Ushar Mukti means freedom from drought or dryness. The rejuvenation of the Berai River, the first of its kind in Bengal, is an interesting story. Our area of operation is the Onda block in the Bankura district, where a series of projects has turned this dry area into a productive green belt.
Weather patterns are changing across the world. With rising land, sea and air temperatures, the moisture in the air and the intensity of thunderstorms are on the rise. In the low lying lands, this can lead to rampant floods. In the uplands, water escapes through the gullies, creeks and streams before it can seep into the ground that has been thoroughly dried and deprived of moisture due to the extreme heat. This phenomenon makes these places more drought-prone than before.
The economy of Bankura is closely influenced by climatic factors such as rainfall pattern, relative humidity and temperature. These factors affect the waterscape as lands get parched due to excessive heat; there is high soil moisture because of erratic rainfall and the water table depletes as there is little scope of water seeping into the backdrop of the continuous runoff.
In the undulating terrain of Onda, the soil is of two types – laterite and older alluvium. Sub-surface water occurs here in saturated granular zones between the depths of 40 to 200 metres. With a scarcity of trees, surface water faces few obstructions till it reaches low lying areas. The average elevation of Onda is several metres above mean sea level. Along with the dryness, the groundwater table is low, resulting in a near total lack of moisture in the topsoil.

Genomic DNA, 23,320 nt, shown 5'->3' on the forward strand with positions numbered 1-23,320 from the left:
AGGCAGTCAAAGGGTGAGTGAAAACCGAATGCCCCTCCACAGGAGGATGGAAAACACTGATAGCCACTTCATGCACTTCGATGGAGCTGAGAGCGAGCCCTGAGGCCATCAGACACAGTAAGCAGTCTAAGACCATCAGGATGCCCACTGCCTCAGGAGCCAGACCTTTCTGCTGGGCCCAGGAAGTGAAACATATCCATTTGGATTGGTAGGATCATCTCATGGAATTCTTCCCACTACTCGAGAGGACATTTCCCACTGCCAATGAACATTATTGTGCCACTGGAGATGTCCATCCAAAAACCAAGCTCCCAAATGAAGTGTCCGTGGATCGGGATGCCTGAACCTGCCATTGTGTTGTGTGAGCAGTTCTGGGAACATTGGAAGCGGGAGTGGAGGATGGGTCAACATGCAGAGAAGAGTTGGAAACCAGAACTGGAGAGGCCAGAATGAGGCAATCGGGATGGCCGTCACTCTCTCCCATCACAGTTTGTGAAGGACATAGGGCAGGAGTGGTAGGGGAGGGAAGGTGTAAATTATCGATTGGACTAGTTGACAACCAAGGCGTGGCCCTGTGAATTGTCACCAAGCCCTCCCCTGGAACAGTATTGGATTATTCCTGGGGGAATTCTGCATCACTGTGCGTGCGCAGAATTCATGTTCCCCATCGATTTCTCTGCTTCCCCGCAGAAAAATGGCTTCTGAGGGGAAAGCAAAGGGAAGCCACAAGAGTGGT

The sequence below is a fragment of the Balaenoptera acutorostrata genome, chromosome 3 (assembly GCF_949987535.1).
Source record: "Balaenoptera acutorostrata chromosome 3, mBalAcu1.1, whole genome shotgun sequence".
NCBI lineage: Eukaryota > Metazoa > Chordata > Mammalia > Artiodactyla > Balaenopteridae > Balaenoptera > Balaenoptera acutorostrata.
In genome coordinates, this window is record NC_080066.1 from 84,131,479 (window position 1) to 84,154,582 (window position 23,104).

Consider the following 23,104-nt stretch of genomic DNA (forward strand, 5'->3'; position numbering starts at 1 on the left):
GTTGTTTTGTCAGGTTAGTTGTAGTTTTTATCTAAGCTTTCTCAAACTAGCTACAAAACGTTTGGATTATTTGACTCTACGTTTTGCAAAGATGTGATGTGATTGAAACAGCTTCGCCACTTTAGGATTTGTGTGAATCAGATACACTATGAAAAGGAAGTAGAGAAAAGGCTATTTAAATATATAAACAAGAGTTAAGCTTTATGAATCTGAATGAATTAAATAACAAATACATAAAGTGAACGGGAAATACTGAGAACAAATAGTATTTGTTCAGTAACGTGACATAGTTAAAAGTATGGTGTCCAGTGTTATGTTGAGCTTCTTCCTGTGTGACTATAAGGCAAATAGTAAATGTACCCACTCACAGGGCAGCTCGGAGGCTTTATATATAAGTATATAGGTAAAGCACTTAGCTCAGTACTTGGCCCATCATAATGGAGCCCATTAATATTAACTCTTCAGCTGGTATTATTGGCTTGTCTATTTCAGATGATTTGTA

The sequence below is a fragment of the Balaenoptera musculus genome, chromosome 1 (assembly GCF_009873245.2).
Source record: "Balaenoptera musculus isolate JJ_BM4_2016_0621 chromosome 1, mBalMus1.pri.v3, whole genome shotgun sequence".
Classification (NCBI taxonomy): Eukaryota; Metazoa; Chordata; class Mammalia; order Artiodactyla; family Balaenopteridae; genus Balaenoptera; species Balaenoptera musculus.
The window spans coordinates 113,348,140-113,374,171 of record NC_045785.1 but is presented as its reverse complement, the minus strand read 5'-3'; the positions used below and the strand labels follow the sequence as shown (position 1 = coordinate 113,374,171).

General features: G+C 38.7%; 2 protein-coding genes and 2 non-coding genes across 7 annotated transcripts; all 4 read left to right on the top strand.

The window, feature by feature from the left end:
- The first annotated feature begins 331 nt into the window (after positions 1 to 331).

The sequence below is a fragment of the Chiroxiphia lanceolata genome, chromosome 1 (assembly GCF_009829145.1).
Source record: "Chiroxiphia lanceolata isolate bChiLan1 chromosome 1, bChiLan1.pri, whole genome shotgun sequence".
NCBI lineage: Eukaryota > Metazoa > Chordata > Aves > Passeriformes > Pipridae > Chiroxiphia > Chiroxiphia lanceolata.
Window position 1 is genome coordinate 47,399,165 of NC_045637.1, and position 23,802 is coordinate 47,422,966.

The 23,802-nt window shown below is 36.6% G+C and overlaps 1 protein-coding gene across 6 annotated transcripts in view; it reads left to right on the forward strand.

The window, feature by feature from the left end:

With this backdrop, the project to rejuvenate the Berai River was undertaken. The task was huge. Bankura is a famine-prone district. With continuous soil erosion and degradation of forest in the higher ridges, the river Berai, a tributary of River Darakeshwar and the mainstay of water and livelihood for a large number of people, dried up. As many as 62 villages are located in the catchment area. Their income dropped and migration skyrocketed. The economy was adversely hit due to poor forest cover and dwindling water resources. A master plan was taken to reverse the trend in Onda. The length of the Berai River is 45 km, out of which nine gram panchayats stand on 32 km.